“We all learned … what people don’t want from seeing what happened the last two years on the last council,” said council President Fred Pitts. “Even after the rough meetings, we continue to talk to each other and respect each other.”
Pitts said the mayor and council gathered in June 2009 before being sworn into office. They pledged to work well together despite the inevitable disagreements. And they agreed to avoid the common traps.
“I’ve worked hard to keep us focused on things that the council needs to deal with and not on things we don’t control,” Pitts said. “That’s why the previous council got into trouble was sticking their noses into business that was outside their realm of control.”
Wiseman said it’s nearly impossible to avoid conflict or controversy in any form of city government, but it’s especially difficult in the strong-mayor form such as Tupelo’s.
Strong-mayor government establishes the mayor as the executive branch and the council as the legislative branch. The mayor oversees personnel and day-to-day operations, while the council sets policy and handles the purse strings.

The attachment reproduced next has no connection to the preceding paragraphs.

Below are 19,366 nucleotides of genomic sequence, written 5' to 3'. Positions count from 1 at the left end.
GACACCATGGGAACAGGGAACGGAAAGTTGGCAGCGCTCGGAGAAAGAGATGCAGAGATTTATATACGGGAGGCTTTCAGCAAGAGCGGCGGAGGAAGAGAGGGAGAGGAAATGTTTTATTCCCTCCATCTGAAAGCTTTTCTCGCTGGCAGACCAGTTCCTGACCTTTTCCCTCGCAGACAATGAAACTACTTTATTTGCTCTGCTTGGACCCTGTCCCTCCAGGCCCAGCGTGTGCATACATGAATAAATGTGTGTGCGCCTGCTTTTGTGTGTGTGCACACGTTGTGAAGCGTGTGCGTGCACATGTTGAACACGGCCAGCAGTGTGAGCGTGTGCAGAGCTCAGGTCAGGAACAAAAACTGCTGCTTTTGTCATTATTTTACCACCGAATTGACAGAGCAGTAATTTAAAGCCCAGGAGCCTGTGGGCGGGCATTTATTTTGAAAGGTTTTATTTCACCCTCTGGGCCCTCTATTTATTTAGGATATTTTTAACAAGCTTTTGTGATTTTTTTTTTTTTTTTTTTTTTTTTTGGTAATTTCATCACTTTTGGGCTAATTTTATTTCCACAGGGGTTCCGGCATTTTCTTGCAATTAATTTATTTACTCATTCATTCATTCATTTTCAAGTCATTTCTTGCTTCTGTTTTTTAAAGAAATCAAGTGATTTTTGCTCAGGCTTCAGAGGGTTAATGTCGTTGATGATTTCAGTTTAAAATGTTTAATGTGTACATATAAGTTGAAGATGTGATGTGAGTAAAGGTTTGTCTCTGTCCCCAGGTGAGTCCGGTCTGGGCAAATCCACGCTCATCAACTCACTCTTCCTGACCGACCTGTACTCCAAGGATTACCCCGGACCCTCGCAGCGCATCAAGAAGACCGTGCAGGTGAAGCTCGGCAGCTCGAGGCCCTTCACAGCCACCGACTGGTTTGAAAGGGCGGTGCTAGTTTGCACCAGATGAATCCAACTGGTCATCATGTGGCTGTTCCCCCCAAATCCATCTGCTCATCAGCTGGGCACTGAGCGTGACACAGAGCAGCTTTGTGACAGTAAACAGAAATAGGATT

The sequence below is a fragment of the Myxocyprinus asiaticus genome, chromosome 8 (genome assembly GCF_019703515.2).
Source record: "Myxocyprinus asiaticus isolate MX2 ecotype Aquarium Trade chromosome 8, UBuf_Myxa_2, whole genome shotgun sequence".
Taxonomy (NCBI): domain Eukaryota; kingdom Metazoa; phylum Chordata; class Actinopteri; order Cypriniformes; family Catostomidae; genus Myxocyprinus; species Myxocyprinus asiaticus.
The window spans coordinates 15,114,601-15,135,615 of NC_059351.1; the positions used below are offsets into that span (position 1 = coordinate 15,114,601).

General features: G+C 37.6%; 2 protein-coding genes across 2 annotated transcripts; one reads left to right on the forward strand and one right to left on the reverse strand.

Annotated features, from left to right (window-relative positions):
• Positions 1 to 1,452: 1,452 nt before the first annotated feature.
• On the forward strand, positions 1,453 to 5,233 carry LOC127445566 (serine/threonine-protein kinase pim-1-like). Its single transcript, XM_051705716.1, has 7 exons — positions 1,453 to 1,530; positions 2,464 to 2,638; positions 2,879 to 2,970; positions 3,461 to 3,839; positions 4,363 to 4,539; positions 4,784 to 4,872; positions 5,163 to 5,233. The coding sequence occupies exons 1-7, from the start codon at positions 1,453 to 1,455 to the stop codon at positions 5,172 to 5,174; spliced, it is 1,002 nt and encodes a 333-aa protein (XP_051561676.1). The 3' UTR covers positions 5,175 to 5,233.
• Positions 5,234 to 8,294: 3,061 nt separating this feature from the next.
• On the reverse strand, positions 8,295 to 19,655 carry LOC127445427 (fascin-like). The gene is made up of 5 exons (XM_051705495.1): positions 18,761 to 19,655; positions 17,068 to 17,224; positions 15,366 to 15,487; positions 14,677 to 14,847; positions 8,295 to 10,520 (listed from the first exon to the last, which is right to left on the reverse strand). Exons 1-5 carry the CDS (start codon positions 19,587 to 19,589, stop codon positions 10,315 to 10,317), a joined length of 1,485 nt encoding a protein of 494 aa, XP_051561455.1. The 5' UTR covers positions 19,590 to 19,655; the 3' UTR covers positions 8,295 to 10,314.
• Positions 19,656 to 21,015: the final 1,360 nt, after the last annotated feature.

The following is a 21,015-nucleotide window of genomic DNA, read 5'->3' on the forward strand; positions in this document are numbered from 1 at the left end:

That division of power in an unstable relationship can be toxic. For example, the council can’t appoint people to positions, but it can reject the mayor’s appointments.
Likewise, the mayor can refuse to fire an unpopular department head, but the council can undermine that decision by stripping the position’s salary from the budget.
Former two-term Councilman Dick Hill experienced both scenarios during his eight years in office, and said the current group has done a great job in avoiding such conflicts.
“This present council has a better understanding of the roles of the council, administration, business community and the region than maybe the previous councils had,” Hill said Monday while sipping coffee at Joe Joe’s Espresso. “I don’t think this council is overreaching as other councils had, using the power of the purse strings to delve into city matters.”

Race relations
Current three-term Councilwoman Nettie Davis of Ward 4 has similar accolades for her colleagues, saying it’s been the most peaceful year in office to date.
“It’s been an excellent council,” said Davis. “The mayor has been so good to work with, and his office is always open for suggestions.”
Although Davis is the only female on the council, she no longer holds the role of sole minority. For the first time in history, two African-Americans serve on the board this term.
Willie Jennings of Ward 7 is the other.
Their presence alone nudges Tupelo government toward a more inclusive environment. And while the city isn’t yet color blind, some in the community say it’s the most diverse it’s been in years.
Mayfield, who in the past has criticized the city for its lack of minorities, told the Daily Journal this month he’s proud of Reed and the council so far.